Research from Safe Passage, a project of Citizens UK, has today revealed the stark implications of the decision by Theresa May to end the child refugee transfer and rescue programme created by Lord Dubs just six months after the first transfers under it.
Wednesday’s Home Office announcement confirmed that government is planning to transfer only 350 children through the measures – 200 already here who were transferred from Calais and another 150 due from across France, Italy and Greece over coming weeks, though Lord Dubs’s amendment had initially called for 3,000 to be brought to Britain.
Safe Passage today revealed:
Safe Passage is working with over 100 affected children in Greece and within its priority list are the following:
1 victim of forced labour in Greece
1 girl who experiences daily sexual harassment
1 girl who was raped outside a Greek refugee camp
1 boy who was gang raped in a “child” detention facility in Greece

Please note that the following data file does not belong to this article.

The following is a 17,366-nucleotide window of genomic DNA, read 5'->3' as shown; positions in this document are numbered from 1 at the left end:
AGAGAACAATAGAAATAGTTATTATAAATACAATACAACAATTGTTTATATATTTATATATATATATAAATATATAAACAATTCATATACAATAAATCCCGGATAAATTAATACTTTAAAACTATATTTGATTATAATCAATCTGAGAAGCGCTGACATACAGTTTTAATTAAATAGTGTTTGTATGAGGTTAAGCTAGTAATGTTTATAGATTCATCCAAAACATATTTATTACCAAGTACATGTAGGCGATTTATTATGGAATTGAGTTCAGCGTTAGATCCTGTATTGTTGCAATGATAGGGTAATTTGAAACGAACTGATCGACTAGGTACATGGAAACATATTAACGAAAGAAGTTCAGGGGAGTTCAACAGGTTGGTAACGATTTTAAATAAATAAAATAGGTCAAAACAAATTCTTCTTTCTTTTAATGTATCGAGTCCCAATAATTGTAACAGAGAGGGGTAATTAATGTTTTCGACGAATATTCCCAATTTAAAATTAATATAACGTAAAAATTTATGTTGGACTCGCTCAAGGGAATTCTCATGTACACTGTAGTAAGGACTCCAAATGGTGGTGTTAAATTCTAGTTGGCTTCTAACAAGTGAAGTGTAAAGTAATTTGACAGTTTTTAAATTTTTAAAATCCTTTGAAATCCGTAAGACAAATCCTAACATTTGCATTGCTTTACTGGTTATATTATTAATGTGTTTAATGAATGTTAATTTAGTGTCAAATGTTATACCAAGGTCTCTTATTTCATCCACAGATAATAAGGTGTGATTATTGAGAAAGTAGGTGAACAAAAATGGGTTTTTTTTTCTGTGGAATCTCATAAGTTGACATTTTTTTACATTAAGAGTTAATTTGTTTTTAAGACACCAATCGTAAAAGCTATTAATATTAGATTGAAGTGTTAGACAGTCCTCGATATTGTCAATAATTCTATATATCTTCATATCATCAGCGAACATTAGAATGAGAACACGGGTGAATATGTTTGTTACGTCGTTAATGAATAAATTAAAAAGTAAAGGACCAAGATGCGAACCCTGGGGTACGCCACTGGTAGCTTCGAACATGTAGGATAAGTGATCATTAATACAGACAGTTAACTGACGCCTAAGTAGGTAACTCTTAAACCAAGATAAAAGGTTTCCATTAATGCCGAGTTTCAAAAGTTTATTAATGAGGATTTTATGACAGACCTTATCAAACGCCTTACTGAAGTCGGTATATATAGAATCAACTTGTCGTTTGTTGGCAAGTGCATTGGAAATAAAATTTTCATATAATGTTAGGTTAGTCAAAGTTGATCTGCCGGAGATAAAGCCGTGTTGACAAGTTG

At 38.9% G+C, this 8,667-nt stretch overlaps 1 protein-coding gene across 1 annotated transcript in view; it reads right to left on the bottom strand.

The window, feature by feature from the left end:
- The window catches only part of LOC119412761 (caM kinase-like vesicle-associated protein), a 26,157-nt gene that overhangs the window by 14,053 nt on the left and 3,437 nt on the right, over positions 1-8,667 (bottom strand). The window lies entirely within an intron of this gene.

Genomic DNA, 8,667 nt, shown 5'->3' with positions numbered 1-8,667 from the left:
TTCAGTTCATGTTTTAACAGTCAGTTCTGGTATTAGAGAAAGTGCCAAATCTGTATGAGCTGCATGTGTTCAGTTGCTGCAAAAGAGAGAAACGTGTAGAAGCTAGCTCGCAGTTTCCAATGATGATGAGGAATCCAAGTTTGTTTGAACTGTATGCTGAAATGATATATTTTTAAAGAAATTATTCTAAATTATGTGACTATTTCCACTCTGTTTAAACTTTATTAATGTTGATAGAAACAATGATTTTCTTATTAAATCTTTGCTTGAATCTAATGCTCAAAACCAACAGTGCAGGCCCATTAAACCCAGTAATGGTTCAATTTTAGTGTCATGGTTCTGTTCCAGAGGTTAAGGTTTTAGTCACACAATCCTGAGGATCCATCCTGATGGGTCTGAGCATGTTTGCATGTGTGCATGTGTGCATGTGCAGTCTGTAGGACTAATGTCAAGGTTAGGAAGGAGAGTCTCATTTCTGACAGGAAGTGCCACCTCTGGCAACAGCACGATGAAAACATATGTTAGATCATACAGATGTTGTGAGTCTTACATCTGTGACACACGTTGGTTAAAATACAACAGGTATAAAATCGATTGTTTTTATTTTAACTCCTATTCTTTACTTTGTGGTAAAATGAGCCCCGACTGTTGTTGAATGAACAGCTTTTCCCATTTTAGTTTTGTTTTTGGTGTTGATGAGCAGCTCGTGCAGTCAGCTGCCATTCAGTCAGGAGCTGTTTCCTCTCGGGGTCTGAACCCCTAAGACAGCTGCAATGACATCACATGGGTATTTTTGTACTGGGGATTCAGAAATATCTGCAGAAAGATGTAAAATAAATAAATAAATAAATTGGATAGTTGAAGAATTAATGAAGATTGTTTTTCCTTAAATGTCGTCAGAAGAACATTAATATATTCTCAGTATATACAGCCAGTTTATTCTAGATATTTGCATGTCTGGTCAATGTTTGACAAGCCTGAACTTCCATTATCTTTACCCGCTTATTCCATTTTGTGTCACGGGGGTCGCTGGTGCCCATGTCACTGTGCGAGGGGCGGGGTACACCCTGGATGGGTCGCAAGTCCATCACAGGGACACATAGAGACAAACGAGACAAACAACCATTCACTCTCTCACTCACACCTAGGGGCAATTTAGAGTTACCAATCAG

1 boy who is prostituting himself in Greece
1 boy who disclosed a sexual assault while staying in informal accommodation
No proper investigation has been done by French or UK government officials in the Dunkirk camp however Safe Passage have observed that children in the camp are at high-risk of being smuggled and trafficked. There are more than 40 children with family in the UK and over 100 who do not have family in the UK but could be eligible under Dubs.
Meanwhile council leaders in Lambeth, Lewisham, Hammersmith and Fulham, Ealing, Hounslow, Greenwich and Camden wrote in a letter to the Times that “more can and must be done.” Going on so say “We urge the government to re-consult local council leaders, reconsider the support given to this important programme and above all not snatch this lifeline from thousands of desperate children in need.”
Rabbi Janet Darley, spokesperson for Safe Passage said “We appeal to the government to re-consult with councils, and agree that if councils come forward with more places that more children will be transferred. Sir Nicholas Winton, who rescued 669 children through the Kindertransport, used to say: ‘If it’s not impossible, there must be a way.”